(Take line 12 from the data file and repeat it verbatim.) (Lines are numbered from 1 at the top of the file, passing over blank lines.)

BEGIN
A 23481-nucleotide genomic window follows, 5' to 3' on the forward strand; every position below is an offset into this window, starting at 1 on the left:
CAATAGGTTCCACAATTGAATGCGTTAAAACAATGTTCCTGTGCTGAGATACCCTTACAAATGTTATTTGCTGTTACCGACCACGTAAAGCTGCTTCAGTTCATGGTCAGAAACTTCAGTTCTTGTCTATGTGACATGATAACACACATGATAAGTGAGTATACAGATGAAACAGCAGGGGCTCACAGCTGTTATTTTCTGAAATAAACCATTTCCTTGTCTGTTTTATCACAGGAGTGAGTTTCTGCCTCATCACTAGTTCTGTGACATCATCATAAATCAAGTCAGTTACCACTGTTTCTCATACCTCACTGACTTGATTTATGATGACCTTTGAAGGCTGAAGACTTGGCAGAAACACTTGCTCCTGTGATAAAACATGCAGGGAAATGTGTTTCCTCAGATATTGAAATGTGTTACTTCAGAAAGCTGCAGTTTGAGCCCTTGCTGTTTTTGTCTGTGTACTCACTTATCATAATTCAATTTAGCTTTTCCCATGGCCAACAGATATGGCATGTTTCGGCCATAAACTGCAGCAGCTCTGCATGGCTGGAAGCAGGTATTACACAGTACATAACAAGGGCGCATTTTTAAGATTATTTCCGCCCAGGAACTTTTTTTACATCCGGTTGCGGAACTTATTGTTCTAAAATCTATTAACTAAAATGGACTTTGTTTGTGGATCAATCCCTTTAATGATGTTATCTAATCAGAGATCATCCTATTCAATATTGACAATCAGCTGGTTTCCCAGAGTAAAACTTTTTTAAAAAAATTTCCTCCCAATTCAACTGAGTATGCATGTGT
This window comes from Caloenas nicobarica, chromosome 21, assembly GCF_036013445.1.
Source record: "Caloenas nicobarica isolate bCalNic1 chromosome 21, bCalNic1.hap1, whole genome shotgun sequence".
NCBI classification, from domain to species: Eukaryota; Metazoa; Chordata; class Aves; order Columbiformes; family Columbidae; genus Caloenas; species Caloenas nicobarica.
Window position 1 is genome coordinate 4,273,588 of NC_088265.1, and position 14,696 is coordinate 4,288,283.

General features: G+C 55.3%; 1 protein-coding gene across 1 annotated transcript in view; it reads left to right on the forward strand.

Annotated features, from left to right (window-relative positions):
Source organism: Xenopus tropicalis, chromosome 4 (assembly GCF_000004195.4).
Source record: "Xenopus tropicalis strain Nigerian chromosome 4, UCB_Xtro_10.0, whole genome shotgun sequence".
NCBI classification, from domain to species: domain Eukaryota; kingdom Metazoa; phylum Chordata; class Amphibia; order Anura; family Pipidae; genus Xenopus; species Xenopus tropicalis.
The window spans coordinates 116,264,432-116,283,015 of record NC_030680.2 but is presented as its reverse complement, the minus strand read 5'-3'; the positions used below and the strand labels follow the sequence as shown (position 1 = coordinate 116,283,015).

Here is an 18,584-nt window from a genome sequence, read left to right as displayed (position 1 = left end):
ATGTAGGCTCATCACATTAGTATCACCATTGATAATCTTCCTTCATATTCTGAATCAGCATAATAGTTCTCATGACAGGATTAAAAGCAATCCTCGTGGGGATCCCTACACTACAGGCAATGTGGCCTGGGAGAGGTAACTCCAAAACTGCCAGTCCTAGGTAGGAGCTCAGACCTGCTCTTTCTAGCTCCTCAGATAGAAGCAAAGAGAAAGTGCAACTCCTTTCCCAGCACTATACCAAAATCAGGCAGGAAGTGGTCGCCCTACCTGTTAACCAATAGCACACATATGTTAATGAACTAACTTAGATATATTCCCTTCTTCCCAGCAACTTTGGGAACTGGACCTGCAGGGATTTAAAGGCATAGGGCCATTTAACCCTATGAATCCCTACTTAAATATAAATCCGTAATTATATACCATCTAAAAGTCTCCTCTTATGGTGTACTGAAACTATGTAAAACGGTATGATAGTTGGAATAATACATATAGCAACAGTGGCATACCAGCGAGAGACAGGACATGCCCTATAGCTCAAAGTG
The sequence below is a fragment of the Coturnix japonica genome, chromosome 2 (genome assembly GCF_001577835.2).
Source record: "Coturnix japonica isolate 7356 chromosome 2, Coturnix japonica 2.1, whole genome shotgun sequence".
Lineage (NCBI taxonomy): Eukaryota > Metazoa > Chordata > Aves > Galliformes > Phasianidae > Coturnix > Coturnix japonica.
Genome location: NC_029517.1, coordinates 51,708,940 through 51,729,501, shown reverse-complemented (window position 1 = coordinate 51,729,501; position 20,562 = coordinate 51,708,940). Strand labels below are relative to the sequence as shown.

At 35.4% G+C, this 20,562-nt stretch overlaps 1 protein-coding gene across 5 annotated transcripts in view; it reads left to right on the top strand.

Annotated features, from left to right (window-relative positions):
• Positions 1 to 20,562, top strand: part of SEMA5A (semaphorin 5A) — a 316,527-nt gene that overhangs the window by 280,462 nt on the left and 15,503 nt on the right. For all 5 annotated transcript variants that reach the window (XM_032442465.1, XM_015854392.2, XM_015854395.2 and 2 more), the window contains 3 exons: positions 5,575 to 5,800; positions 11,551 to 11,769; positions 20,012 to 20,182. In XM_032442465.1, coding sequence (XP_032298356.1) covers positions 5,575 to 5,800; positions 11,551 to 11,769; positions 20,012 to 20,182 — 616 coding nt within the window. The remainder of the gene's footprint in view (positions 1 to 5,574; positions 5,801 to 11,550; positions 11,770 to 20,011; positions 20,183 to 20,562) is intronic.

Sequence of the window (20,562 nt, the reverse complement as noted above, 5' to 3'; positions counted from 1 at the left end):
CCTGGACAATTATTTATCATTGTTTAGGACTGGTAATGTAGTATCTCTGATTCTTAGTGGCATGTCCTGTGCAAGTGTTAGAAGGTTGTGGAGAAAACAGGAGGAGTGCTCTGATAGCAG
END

The window spans coordinates 116,264,432-116,283,015 of record NC_030680.2 but is presented as its reverse complement, the minus strand read 5'-3'; the positions used below and the strand labels follow the sequence as shown (position 1 = coordinate 116,283,015).